An importer recently found a dirty pallet covered in snails among their cargo from the UK… they called Biosecurity to check it out. 

On closer inspection Biosecurity found more than just some snails lurking on the pallet; two species of non-native spider, seven snails, a European earwig and lots of soil and leaves were also stuck to it, or hiding in nooks and crannies. Most excitingly was a False Widow spider and her cocoon of baby spiders.  By the time they had reached the Falklands the little spiders inside were fully developed and ready to hatch!

The hatchlings were filmed emerging from their egg sac over the coming days, in all about 50 perfectly formed baby spiders emerged.

False Widow spiders (Steatoda sp.) and are subject to much bad press in the UK as they have been known on occasion to bite people. Bites are extremely rare and although painful are not usually dangerous to humans.

False Widows lay hundreds of eggs in a special silk sac which keeps them safe until they are ready to hatch. Once emerged the spiderlings use fine strands of silk to catch a ride on air currents allowing them to travel vast distances. Although well adapted for dispersal they would never have been able to reach the Falklands without their second adaptation – their relationship with mankind. Among the False widows are the Cupboard spiders – the small shiny black spiders which are often found in cupboards or garden sheds. These species thrive in close proximity to humans as we provide them with the perfect habitat and help them spread around the world in cargo, on ships, planes and vehicles.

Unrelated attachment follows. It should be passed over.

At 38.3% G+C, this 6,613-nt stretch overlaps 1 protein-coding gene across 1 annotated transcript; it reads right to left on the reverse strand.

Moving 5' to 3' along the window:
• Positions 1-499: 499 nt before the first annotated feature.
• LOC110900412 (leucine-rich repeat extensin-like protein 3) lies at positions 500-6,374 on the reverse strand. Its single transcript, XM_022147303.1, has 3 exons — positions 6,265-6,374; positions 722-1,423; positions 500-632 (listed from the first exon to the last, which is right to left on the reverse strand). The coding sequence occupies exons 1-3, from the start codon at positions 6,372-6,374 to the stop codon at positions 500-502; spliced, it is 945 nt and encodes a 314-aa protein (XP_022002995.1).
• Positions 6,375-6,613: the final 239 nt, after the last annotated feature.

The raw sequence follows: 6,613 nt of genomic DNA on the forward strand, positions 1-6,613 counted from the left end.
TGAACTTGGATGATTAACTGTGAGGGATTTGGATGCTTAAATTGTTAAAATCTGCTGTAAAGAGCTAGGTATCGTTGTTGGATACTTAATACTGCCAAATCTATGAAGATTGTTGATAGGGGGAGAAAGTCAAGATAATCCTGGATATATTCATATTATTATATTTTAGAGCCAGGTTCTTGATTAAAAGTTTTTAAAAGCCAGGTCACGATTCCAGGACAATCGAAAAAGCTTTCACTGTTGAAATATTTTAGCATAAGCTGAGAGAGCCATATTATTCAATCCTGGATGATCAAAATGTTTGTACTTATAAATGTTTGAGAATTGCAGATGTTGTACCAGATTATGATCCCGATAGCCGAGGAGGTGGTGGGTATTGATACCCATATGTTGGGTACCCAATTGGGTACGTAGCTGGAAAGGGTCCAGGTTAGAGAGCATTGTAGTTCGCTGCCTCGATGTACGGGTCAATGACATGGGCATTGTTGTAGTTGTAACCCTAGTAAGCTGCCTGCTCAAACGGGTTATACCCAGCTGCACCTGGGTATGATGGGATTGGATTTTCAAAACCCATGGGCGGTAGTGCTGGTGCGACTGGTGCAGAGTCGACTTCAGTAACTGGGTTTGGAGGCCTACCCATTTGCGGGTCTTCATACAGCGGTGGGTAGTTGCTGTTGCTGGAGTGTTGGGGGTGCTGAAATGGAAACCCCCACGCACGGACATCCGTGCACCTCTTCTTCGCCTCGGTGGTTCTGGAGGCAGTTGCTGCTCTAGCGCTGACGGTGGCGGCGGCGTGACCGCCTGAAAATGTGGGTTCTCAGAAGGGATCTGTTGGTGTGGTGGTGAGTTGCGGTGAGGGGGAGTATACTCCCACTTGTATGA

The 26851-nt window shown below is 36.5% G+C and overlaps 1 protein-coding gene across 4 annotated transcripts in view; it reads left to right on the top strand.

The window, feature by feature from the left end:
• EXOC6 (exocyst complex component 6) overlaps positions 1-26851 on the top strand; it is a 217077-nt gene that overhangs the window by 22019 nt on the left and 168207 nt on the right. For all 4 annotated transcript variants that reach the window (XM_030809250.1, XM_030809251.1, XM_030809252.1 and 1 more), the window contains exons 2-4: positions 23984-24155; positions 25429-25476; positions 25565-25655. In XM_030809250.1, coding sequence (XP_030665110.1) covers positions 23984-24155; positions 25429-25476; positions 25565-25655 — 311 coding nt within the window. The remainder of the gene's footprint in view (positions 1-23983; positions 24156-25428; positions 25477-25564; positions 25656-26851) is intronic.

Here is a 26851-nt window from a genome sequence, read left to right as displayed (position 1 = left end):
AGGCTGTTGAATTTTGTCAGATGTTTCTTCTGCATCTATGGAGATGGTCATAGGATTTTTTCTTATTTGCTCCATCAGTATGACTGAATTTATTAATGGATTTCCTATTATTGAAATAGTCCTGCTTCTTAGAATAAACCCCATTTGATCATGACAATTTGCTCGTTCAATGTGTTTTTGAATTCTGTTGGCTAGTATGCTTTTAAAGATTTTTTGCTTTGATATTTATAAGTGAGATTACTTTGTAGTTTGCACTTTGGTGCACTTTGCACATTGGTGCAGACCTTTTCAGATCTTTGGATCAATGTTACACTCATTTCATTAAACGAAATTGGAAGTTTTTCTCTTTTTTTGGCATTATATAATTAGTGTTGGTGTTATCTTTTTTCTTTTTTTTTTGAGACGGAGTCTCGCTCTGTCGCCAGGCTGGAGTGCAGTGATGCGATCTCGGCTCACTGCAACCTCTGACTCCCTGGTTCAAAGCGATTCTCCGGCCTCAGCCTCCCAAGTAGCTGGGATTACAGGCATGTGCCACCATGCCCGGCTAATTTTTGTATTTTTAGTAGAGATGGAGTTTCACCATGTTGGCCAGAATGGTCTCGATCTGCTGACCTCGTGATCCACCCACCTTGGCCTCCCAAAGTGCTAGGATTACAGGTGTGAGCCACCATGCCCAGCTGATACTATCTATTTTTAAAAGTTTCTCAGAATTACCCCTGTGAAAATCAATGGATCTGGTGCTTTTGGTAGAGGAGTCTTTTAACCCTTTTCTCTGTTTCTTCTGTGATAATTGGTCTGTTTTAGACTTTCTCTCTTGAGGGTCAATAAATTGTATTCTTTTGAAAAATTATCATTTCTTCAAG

Three species of False Widow have been recorded in the Falklands and at least one species is established here. All of them have been introduced from overseas. We don’t know what effect, if any, they have on our native spiders or other invertebrates but it is important that we do all we can to stop alien species arriving in the Falklands. Thanks to a vigilant importer, this False Widow and her babies had a false start in the Falklands.



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